The bottom line is you willingly chose to stay in a room that you found unacceptable, so you don't have a right to complain about it. You had other options and did not exercise them.

Posted by: Anonymous | April 22, 2008 11:53 AM

I'm with Glenn (though I do agree - price range shouldn't limit whether or not your room is smoke free. I've stayed in plenty of economy hotels that reserve some smoke-free rooms).

Scott - repeat after me: "I'm sorry, that's just not acceptable." Now say it nicely but firmly to the front desk the next time you get a room that's actually unacceptable.

I bet there was a room somewhere in the hotel that didn't completely reek of cigarette smoke. But you have to insist on having it. Even the nicest hotels will try and fit you wherever it's convenient for the hotel, not for you.

(On a recent trip to SF Hilton, the first front-desk agent we encountered tried to put us in one of those tiny rooms you know they reserve for overflow emergencies - you could barely walk around either side of the double bed it was so small. The agent had insisted there simply wasn't a room to fulfill the reservation for a king room we'd made six months previously with numerous Hilton Honors points. A trip back down to the front desk using that magic phrase with a different agent got us that king room with a downtown view without any fuss whatsoever.)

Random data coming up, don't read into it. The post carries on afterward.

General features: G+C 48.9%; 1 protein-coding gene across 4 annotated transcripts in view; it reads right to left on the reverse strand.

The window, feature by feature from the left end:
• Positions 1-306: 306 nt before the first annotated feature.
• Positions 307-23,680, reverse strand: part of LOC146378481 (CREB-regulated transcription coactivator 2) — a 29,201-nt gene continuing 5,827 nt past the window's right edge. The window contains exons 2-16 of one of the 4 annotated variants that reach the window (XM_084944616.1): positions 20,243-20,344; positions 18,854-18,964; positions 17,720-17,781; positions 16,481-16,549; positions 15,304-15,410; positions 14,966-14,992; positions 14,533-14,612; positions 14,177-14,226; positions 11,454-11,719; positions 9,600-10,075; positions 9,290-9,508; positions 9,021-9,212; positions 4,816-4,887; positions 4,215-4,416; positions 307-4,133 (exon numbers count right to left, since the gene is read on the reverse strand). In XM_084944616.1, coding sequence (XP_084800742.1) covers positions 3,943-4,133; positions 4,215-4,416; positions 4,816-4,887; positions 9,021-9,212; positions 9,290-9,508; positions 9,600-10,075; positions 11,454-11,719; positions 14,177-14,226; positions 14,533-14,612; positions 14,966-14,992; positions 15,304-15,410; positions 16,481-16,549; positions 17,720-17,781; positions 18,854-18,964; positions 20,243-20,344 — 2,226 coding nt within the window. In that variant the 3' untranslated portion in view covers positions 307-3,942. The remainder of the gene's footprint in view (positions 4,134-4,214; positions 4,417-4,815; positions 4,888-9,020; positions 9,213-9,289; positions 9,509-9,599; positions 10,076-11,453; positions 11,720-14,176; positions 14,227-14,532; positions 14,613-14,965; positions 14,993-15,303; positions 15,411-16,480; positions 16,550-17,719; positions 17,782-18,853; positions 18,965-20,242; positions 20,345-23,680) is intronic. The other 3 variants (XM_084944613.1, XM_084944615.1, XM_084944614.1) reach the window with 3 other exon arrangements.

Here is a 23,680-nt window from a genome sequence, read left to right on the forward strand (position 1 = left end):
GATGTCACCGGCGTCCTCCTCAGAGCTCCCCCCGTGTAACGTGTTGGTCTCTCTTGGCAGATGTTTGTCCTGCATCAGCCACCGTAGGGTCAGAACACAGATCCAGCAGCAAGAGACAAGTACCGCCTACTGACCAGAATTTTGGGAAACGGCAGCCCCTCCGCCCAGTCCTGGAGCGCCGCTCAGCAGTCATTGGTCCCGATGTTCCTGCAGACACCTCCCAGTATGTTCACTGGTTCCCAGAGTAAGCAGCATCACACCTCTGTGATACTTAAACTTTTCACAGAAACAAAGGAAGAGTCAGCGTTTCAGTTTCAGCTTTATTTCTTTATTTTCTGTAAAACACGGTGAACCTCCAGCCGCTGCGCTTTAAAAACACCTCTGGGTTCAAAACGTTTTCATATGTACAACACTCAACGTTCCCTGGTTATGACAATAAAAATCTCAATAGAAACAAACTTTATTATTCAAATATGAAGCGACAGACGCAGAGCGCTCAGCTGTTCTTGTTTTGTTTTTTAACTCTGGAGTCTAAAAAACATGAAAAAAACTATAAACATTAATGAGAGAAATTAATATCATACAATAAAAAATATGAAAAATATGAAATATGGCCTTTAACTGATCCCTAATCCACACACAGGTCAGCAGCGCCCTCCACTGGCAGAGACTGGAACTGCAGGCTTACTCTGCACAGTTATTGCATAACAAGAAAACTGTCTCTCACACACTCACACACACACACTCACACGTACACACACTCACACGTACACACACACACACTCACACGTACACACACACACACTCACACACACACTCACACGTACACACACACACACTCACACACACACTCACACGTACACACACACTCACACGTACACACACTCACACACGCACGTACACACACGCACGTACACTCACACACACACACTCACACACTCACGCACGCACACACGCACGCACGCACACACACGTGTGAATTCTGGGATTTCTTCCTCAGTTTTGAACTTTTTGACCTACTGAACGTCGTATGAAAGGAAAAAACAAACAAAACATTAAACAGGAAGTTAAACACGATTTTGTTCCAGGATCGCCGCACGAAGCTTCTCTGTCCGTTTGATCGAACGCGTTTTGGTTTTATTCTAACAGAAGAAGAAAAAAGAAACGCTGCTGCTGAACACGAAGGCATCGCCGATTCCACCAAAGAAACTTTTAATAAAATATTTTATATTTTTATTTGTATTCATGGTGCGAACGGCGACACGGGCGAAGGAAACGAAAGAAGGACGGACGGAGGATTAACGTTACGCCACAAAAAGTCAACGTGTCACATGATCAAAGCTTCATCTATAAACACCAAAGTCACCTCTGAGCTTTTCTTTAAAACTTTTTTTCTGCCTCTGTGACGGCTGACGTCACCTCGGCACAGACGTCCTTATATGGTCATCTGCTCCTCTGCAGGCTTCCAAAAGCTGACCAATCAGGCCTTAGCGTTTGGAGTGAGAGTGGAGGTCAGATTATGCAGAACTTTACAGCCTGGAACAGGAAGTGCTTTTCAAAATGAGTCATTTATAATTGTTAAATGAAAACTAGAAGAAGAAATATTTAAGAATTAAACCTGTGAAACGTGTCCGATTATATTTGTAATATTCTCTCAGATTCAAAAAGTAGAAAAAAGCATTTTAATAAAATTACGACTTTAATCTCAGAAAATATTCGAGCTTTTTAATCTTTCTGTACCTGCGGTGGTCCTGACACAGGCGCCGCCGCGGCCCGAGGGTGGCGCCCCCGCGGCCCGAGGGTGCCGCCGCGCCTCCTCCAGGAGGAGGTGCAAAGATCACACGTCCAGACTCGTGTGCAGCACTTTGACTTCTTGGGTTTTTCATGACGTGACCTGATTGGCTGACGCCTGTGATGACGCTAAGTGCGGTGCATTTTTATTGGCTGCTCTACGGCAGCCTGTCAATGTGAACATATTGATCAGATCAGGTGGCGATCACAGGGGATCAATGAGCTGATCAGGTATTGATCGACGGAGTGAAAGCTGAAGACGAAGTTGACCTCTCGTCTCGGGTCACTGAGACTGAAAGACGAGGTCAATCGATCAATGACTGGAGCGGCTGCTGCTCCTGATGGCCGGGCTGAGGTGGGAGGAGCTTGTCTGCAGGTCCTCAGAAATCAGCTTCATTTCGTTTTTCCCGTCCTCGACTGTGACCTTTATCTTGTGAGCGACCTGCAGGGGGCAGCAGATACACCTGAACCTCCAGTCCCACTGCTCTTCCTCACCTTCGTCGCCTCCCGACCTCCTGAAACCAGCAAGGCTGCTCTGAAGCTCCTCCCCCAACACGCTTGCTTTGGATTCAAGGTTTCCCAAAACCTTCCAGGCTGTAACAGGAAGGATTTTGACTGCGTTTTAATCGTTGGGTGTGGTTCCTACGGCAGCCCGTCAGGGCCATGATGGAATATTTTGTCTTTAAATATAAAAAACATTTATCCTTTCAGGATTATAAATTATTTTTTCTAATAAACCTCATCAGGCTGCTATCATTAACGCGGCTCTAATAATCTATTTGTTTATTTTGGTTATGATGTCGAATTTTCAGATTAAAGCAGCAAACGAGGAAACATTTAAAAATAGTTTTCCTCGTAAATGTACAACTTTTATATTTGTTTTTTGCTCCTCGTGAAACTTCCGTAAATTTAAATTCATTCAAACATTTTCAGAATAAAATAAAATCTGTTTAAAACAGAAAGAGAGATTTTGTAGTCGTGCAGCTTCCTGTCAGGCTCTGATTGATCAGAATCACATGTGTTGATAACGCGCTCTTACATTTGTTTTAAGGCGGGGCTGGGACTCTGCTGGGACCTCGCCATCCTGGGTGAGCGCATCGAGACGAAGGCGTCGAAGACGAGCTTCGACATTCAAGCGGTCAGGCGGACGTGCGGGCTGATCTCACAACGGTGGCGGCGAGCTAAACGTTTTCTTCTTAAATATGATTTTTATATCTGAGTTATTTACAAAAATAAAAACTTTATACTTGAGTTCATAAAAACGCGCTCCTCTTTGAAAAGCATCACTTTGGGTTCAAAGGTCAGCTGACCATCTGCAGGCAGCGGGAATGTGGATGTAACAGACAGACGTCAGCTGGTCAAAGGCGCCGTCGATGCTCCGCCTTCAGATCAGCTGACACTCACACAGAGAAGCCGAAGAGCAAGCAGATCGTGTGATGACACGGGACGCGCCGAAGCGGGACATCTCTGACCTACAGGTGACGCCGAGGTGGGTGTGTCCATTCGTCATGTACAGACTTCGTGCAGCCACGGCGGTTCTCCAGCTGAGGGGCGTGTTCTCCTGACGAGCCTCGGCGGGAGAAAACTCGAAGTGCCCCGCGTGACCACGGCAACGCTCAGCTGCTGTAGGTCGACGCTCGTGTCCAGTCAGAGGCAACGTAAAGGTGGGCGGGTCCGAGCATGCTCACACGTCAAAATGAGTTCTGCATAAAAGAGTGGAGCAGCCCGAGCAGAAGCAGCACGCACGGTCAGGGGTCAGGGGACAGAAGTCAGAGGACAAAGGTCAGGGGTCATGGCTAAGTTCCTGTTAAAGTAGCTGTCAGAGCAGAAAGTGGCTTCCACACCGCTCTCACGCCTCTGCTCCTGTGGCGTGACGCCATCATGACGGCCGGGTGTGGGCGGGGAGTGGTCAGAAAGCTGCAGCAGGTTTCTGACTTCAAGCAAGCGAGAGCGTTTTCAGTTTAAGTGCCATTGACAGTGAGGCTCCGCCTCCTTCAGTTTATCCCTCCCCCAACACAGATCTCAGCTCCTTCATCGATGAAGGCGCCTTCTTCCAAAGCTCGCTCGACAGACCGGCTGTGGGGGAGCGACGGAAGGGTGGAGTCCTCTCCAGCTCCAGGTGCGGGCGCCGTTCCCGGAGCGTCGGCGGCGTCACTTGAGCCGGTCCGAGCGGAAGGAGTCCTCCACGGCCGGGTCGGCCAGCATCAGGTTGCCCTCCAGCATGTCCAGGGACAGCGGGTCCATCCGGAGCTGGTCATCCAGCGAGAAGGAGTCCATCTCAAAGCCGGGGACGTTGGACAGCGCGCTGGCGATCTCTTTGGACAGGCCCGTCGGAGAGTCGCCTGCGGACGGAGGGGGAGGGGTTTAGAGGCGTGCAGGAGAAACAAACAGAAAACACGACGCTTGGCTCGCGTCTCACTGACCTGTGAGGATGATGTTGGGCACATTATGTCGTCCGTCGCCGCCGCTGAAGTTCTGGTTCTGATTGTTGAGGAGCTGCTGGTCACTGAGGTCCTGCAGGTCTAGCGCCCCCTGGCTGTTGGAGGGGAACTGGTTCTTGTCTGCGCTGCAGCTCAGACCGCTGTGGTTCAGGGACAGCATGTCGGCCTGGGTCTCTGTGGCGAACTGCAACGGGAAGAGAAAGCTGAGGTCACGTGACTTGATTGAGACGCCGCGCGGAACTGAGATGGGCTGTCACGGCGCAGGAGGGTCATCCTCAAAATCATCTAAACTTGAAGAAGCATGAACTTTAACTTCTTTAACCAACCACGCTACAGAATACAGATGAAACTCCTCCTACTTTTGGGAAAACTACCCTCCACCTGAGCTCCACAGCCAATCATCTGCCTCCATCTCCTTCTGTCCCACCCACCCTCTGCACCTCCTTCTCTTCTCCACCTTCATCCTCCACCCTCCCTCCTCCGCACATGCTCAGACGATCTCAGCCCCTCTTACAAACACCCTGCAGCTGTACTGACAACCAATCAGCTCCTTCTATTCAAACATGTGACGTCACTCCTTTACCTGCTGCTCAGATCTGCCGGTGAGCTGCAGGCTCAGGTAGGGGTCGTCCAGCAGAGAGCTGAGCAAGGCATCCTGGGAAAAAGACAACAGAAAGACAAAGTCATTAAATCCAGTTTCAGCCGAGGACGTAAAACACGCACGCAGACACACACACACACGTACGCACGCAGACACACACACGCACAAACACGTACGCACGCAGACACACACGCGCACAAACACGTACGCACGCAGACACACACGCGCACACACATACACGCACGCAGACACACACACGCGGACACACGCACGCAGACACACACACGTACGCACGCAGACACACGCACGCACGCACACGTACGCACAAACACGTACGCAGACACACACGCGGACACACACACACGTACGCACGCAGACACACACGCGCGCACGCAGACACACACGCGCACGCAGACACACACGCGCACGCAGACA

Unless there's some sort of major emergency that strands the multitudes in town (hurricane, snow storm, etc.), there is ALWAYS a room that fits your needs.

Posted by: Chasmsoaur | April 22, 2008 12:15 PM

Somewhat ironic considering that Florida banned smoking in restaurants long before it was banned in DC and MD restaurants.

Posted by: Dan | April 22, 2008 2:02 PM

Time to outlaw smoking alltogether. There is no safe amount of second hand smoke, and if you end up staying in a smoking area or near a smoking area, you will be inhaling smoke, which can have a myriad of insalubrious effects on you, not to mention children.

Posted by: db | April 22, 2008 7:53 PM

Out of the smokers I know, none smoke in their house. They go outside, and most of them ask for non-smoking rooms at hotels.
So who are the smoking rooms serving? If 80% of rooms in certain cities are nonsmoking, does that mean 20% of people want smoking rooms? This seems like a high percentage.

Posted by: AC | April 23, 2008 4:13 PM

I work in the hotel. You can only request a non-smoking room. You will get it if one is available. Hotel always tries to honor your request. It is very hard to get the smoke odor from the rooms, specially carpet and drapes since you can not wash them like you do linen and spreads. Since there is more demand for non-smoking rooms, more and more hotels are going to be 100% smoke-free. Hotels also have started charging $100+ for violating the hotel policy of not smoking in the hotel rooms.

Posted by: Anonymous | April 23, 2008 9:42 PM

supply and demand will prevail. the last thing we need are more laws

Posted by: jim | April 24, 2008 7:57 PM